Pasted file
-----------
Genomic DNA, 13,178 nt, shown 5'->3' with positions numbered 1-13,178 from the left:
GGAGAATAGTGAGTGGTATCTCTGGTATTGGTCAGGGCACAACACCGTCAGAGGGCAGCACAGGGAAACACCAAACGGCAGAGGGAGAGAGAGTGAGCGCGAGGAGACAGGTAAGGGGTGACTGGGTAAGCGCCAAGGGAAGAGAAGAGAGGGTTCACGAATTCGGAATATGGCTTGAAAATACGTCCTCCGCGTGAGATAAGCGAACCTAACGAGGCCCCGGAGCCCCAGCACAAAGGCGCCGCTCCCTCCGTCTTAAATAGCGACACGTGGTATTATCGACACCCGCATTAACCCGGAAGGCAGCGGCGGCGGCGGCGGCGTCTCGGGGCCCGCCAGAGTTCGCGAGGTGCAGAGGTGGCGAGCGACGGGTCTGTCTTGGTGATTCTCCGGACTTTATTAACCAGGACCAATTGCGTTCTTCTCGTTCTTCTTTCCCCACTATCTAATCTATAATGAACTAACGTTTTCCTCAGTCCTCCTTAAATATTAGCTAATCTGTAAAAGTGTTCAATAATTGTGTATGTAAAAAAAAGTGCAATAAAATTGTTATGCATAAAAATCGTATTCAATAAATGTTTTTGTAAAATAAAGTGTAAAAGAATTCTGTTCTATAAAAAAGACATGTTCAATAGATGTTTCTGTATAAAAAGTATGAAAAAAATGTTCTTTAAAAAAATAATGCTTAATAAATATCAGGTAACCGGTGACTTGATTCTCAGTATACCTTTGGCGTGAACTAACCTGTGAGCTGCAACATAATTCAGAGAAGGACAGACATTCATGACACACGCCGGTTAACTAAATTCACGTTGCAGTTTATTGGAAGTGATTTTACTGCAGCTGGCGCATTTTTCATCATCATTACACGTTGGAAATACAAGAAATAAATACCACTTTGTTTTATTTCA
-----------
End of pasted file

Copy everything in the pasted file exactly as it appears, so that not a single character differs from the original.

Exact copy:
Genomic DNA, 13,178 nt, shown 5'->3' with positions numbered 1-13,178 from the left:
GGAGAATAGTGAGTGGTATCTCTGGTATTGGTCAGGGCACAACACCGTCAGAGGGCAGCACAGGGAAACACCAAACGGCAGAGGGAGAGAGAGTGAGCGCGAGGAGACAGGTAAGGGGTGACTGGGTAAGCGCCAAGGGAAGAGAAGAGAGGGTTCACGAATTCGGAATATGGCTTGAAAATACGTCCTCCGCGTGAGATAAGCGAACCTAACGAGGCCCCGGAGCCCCAGCACAAAGGCGCCGCTCCCTCCGTCTTAAATAGCGACACGTGGTATTATCGACACCCGCATTAACCCGGAAGGCAGCGGCGGCGGCGGCGGCGTCTCGGGGCCCGCCAGAGTTCGCGAGGTGCAGAGGTGGCGAGCGACGGGTCTGTCTTGGTGATTCTCCGGACTTTATTAACCAGGACCAATTGCGTTCTTCTCGTTCTTCTTTCCCCACTATCTAATCTATAATGAACTAACGTTTTCCTCAGTCCTCCTTAAATATTAGCTAATCTGTAAAAGTGTTCAATAATTGTGTATGTAAAAAAAAGTGCAATAAAATTGTTATGCATAAAAATCGTATTCAATAAATGTTTTTGTAAAATAAAGTGTAAAAGAATTCTGTTCTATAAAAAAGACATGTTCAATAGATGTTTCTGTATAAAAAGTATGAAAAAAATGTTCTTTAAAAAAATAATGCTTAATAAATATCAGGTAACCGGTGACTTGATTCTCAGTATACCTTTGGCGTGAACTAACCTGTGAGCTGCAACATAATTCAGAGAAGGACAGACATTCATGACACACGCCGGTTAACTAAATTCACGTTGCAGTTTATTGGAAGTGATTTTACTGCAGCTGGCGCATTTTTCATCATCATTACACGTTGGAAATACAAGAAATAAATACCACTTTGTTTTATTTCA